I’m always intrigued to find out how digital businesses tackle the issue of user engagement through tailored recommendations. Content providers like Netflix and Amazon notoriously spend a lot of money and effort into their recommendation engines and it was interesting to find about how Barnes & Noble (‘B&N’) are now handling recommendations through their latest “NOOK” device.
Personalised recommendations are a though one to get right. I guess most of us have experiences with using Amazon to buy Christmas gifts and subsequently receiving recommendations on floral craft books during the rest of the year. With the NOOK, B&N introduces ‘Channels’ to try and address this issue:
- Based on personal interest – The idea behind creating specific ‘channels’ is to base each channel on a specific theme that’s likely to interest a group of customers. The titles of Nook’s existing 300+ channels vary from “Janes Austen & Heirs” to “International Intrigue.”
- How is each channel curated? – Each channel contains 40-50 titles, mostly curated by B&N booksellers but also taking into account algorithmic info and user data (e.g. customer profiles and purchasing behaviour). The channels currently only consist of books, but B&N are planning on including other content (like movies and apps) over time.
- Keeping it dynamic – Like I alluded to earlier to with regard to Amazon’s classic ‘floral craft’ example, B&N customers can improve the channels and books recommended to them by ‘liking’ or ‘not liking’ suggested titles. As new titles get released, B&N will add these to the relevant channels (or create new channels around them).
Main learning point: the idea of enabling users to discover new content through ‘channels’ is a great one. The ongoing challenge for content providers like Barnes & Noble is to get the content of each channel ‘right’. This means finding the right balance between human curation and automatically generated recommendations. The value of the ‘channel’ concept for users is that they can access a continuous stream of recommendations within a genre or a topic they like. For B&N, the value comes from being able to retain users (and retain their spend) through an ongoing selection of titles.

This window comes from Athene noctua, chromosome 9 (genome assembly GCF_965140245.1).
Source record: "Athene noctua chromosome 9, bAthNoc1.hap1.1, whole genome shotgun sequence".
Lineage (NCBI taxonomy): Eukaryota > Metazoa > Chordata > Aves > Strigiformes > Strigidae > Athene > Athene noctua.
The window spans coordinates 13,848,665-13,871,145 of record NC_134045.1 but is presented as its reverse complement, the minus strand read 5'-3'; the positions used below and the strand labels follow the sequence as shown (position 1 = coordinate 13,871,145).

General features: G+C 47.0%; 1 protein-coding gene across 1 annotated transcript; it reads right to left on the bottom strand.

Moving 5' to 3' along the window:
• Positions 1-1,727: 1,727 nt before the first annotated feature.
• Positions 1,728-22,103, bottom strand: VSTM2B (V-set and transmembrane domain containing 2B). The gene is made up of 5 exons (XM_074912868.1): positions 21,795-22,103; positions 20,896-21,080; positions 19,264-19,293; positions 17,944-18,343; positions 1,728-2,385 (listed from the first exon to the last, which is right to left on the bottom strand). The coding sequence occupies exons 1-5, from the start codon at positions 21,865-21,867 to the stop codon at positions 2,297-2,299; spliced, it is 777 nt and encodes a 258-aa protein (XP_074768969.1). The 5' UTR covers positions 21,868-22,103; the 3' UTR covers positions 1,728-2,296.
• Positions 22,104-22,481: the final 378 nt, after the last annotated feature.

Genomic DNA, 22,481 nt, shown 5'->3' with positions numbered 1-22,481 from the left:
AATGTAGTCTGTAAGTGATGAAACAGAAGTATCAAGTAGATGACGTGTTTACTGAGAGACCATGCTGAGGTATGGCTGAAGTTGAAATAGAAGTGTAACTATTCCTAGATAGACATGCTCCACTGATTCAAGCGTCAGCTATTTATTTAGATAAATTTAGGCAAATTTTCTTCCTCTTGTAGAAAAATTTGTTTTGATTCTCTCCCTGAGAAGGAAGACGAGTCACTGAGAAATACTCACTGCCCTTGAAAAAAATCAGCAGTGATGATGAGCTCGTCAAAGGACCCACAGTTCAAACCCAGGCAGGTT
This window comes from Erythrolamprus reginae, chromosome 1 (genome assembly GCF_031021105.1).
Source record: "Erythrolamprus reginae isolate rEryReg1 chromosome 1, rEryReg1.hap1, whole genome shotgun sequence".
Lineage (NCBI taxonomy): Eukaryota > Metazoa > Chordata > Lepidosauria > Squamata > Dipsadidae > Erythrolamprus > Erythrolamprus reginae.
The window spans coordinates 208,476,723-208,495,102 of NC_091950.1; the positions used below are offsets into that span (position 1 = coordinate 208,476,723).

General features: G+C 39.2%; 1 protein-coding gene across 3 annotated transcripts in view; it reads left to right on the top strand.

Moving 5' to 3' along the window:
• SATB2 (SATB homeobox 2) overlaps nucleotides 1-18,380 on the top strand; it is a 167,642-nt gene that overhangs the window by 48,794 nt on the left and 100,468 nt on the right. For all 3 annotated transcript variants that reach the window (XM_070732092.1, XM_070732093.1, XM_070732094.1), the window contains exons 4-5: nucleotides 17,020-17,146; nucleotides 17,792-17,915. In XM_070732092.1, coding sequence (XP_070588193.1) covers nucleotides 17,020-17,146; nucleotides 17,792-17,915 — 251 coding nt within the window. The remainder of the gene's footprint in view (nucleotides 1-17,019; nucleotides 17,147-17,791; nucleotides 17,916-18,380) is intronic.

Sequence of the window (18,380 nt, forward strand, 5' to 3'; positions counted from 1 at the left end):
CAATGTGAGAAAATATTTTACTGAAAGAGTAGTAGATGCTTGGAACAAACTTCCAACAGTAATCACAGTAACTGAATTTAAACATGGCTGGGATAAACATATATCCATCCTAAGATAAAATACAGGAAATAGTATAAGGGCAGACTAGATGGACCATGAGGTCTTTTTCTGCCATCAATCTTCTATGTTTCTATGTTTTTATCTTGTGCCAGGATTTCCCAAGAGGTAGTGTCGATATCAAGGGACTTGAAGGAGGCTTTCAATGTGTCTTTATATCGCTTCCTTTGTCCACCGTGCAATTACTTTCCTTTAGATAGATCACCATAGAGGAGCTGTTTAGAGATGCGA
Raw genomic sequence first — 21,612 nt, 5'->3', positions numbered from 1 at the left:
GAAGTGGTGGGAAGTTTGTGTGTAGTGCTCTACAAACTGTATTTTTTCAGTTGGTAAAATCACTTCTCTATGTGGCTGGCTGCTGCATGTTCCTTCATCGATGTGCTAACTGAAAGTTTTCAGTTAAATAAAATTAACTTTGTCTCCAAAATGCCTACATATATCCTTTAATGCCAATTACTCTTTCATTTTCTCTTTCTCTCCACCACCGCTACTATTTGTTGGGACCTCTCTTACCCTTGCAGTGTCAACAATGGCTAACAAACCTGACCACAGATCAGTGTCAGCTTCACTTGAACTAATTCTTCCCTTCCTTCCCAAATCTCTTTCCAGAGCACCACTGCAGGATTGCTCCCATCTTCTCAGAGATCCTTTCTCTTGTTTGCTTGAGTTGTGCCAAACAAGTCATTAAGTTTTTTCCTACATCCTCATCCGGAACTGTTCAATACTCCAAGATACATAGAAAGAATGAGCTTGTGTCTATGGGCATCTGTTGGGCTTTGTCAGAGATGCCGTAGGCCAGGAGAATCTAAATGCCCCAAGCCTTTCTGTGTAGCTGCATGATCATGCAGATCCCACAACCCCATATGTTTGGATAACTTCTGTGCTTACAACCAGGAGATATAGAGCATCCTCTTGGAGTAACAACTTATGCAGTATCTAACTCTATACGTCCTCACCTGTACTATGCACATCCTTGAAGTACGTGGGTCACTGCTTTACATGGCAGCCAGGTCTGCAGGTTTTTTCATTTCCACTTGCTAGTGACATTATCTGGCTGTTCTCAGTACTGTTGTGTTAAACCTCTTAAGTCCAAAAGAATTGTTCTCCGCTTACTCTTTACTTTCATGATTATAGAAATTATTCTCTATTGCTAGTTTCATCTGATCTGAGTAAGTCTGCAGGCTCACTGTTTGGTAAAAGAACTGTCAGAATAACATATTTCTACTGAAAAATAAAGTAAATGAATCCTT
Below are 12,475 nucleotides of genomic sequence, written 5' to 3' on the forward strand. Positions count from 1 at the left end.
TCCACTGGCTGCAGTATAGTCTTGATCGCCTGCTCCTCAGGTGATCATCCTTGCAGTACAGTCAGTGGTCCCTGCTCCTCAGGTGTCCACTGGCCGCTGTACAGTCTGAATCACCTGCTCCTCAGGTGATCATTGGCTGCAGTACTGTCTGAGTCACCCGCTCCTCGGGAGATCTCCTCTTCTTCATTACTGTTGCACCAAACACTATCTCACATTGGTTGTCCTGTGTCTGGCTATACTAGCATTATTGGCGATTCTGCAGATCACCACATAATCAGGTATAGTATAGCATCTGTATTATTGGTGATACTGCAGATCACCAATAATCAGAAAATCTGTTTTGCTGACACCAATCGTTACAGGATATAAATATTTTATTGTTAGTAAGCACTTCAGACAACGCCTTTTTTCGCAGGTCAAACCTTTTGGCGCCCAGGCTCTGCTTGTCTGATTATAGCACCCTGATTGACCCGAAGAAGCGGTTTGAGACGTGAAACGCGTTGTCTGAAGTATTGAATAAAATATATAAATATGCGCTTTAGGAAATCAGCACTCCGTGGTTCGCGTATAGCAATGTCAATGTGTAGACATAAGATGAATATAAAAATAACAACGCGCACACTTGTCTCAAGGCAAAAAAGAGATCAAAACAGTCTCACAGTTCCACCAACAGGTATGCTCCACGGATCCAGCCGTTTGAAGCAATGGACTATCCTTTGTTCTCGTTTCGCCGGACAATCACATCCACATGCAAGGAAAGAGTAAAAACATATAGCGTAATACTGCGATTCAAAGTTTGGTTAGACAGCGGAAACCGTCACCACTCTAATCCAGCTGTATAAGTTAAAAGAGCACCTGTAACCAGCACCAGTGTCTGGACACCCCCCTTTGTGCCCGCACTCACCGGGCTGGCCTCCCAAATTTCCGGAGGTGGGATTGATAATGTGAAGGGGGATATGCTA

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Now that’s news! Today I learned that Apple’s iPad is poised to have the quickest adoption rate of any electronic device ever. What does this mean? Recent research shows that the iPad sold 3 million units in the first 80 days after its release in April, with a current sales rate estimated at 4.5 million units per quarter. This means that the iPad has surpassed the DVD-player as the quickest adopted electronic device ever. Just for the sake of comparison: the DVD-player only sold 350,000 units in its first year …
These extraordinary figures made me wonder about the reasons behind the iPad’s success. I don’t (yet) own an iPad myself so I have to rely on my limited experiences with the device and opinions from others. Clearly, the sales figures don’t lie, but there still seem to be 2 camps, let’s call them “advocates” and “skeptics”, who each have their own opinions about Apple’s latest success story.
Why the iPad will conquer the world? – 3 common arguments by the advocates:
- It’s Apple! – From the introduction of the iPhone, Apple definitely has got its users locked in tightly into its designated apps and services (the ‘Apple ecosystem’).
- It’s user friendly – Don’t let anyone tell you otherwise, the user experience on the iPad and other Apple devices is easy and consistent.
- It’s got the “first-mover advantage” – Apple was the first to bring touch-screen technology to a mobile device and it hasn’t looked back since.
Why the iPad won’t conquer the world? – 3 common arguments by the skeptics:
- Look at its limitations! – An often heard criticism is that the iPad is only good for entertainment purposes; you’re stuck if you want to do anything beyond email or simple word processing.
- The competition is catching up rapidly – Tablets by the likes of Cisco, Samsung and BlackBerry are catching up rapidly, concentrating on some of the functions the iPad is currently lacking (e.g. camera, expendable memory and built-in phone).
- Android will become the standard – As an operating system Google’s Android is more versatile and will be implemented across a wide range of tablet devices. Android will thus become the default operating system for tablets.
Main learning point: the iPad has done phenomenally well in the first 7 months of its existence. It will be interesting to see how the iPad will continue to perform and if any of its competitors will be able to catch up. Also, will some of the “skeptics” turn out to be right in their prediction that Android will become the default tablet operating system? It all remains to be seen, watch this space!
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